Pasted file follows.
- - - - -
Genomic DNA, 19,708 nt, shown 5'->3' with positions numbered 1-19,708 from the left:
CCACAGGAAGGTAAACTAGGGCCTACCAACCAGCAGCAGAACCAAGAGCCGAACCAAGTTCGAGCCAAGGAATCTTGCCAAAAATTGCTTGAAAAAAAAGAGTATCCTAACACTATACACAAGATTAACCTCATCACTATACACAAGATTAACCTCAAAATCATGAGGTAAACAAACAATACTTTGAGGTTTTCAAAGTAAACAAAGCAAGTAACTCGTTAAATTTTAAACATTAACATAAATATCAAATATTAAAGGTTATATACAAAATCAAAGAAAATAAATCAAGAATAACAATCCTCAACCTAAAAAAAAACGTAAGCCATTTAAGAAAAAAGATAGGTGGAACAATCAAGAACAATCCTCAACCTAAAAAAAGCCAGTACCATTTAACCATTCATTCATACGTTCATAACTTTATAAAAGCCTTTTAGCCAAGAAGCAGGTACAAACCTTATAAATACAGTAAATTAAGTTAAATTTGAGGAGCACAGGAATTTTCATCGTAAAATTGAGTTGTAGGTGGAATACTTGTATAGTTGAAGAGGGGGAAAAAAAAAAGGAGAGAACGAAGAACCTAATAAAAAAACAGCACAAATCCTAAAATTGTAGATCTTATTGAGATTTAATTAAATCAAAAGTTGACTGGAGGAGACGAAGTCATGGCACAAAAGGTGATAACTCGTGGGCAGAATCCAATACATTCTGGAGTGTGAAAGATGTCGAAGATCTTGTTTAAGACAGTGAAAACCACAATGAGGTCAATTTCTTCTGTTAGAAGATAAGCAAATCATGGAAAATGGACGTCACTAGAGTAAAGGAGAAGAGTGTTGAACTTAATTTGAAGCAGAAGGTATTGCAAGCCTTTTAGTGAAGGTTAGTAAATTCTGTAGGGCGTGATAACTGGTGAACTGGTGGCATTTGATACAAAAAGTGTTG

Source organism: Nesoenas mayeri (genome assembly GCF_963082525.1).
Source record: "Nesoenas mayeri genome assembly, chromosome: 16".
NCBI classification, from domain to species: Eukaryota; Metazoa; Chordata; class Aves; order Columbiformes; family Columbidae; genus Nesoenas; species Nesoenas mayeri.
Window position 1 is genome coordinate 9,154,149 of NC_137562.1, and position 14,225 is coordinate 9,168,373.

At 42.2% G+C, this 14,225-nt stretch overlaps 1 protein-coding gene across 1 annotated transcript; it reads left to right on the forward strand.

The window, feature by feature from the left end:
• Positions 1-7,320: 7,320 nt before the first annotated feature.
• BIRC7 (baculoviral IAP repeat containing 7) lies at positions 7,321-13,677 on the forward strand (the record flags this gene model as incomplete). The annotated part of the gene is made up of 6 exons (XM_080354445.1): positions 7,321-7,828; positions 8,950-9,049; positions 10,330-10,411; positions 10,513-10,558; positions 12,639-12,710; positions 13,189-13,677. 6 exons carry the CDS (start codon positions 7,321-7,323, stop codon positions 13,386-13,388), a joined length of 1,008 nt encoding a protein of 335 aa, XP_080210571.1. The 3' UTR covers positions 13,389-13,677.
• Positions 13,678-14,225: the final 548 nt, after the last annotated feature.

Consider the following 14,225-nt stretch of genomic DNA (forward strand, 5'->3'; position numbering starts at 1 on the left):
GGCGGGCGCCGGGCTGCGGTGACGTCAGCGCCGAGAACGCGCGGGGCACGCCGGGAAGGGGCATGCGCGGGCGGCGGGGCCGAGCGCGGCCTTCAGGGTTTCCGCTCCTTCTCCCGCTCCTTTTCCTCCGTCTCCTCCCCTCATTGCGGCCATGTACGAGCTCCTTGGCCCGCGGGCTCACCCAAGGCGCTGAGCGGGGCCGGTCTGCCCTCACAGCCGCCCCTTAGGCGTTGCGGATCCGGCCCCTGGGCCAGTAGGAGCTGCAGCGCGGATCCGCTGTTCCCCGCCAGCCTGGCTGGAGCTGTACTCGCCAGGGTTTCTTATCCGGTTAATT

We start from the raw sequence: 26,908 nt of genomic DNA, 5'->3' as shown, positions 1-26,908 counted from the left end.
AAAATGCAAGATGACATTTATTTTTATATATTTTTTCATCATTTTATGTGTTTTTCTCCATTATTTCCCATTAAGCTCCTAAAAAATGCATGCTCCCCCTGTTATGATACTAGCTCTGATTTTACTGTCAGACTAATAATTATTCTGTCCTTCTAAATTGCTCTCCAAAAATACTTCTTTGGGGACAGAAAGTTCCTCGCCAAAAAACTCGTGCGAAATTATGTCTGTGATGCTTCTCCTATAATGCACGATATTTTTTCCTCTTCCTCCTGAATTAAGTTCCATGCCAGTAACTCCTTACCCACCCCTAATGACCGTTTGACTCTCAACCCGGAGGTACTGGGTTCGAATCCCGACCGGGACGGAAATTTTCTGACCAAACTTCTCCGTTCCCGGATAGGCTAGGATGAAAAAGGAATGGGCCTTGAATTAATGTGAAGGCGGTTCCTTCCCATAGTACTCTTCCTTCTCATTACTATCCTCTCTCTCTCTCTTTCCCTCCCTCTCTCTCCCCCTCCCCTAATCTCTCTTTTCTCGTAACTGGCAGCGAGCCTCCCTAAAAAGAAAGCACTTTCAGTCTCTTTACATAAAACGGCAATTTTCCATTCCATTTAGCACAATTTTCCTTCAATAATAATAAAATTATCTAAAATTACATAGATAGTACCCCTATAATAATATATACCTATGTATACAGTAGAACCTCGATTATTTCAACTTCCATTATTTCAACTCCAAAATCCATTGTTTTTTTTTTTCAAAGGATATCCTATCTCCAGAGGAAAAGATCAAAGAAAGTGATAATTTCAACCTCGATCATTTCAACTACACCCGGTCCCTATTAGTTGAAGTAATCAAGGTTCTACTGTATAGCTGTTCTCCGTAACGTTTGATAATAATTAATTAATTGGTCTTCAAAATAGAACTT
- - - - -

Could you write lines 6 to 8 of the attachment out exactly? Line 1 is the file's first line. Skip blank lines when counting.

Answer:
Window position 1 is genome coordinate 9,154,149 of NC_137562.1, and position 14,225 is coordinate 9,168,373.

At 42.2% G+C, this 14,225-nt stretch overlaps 1 protein-coding gene across 1 annotated transcript; it reads left to right on the forward strand.

The window, feature by feature from the left end: